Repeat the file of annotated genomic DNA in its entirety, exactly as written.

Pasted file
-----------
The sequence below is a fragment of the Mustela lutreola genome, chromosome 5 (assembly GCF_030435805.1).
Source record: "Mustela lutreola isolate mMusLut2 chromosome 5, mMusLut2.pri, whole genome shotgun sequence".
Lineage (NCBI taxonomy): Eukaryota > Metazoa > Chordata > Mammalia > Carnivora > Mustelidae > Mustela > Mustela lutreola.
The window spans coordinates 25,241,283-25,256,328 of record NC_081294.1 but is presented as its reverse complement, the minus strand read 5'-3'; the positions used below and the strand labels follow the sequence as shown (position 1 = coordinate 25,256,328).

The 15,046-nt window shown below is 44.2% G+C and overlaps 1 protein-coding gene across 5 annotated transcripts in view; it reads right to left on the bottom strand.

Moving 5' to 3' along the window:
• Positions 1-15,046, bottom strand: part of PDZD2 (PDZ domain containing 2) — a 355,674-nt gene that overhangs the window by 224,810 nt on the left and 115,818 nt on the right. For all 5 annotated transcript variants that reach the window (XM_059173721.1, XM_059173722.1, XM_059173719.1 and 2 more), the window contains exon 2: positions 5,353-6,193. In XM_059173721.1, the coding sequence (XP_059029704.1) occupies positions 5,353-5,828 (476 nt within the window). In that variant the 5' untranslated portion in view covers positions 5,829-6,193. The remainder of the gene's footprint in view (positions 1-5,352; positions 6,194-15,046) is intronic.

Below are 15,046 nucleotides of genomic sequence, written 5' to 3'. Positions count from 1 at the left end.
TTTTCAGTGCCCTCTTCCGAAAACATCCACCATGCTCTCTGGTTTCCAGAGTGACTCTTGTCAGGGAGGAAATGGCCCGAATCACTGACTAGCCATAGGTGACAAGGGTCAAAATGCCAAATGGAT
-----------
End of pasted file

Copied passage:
The sequence below is a fragment of the Mustela lutreola genome, chromosome 5 (assembly GCF_030435805.1).
Source record: "Mustela lutreola isolate mMusLut2 chromosome 5, mMusLut2.pri, whole genome shotgun sequence".
Lineage (NCBI taxonomy): Eukaryota > Metazoa > Chordata > Mammalia > Carnivora > Mustelidae > Mustela > Mustela lutreola.
The window spans coordinates 25,241,283-25,256,328 of record NC_081294.1 but is presented as its reverse complement, the minus strand read 5'-3'; the positions used below and the strand labels follow the sequence as shown (position 1 = coordinate 25,256,328).

The 15,046-nt window shown below is 44.2% G+C and overlaps 1 protein-coding gene across 5 annotated transcripts in view; it reads right to left on the bottom strand.

Moving 5' to 3' along the window:
• Positions 1-15,046, bottom strand: part of PDZD2 (PDZ domain containing 2) — a 355,674-nt gene that overhangs the window by 224,810 nt on the left and 115,818 nt on the right. For all 5 annotated transcript variants that reach the window (XM_059173721.1, XM_059173722.1, XM_059173719.1 and 2 more), the window contains exon 2: positions 5,353-6,193. In XM_059173721.1, the coding sequence (XP_059029704.1) occupies positions 5,353-5,828 (476 nt within the window). In that variant the 5' untranslated portion in view covers positions 5,829-6,193. The remainder of the gene's footprint in view (positions 1-5,352; positions 6,194-15,046) is intronic.

Below are 15,046 nucleotides of genomic sequence, written 5' to 3'. Positions count from 1 at the left end.
TTTTCAGTGCCCTCTTCCGAAAACATCCACCATGCTCTCTGGTTTCCAGAGTGACTCTTGTCAGGGAGGAAATGGCCCGAATCACTGACTAGCCATAGGTGACAAGGGTCAAAATGCCAAATGGAT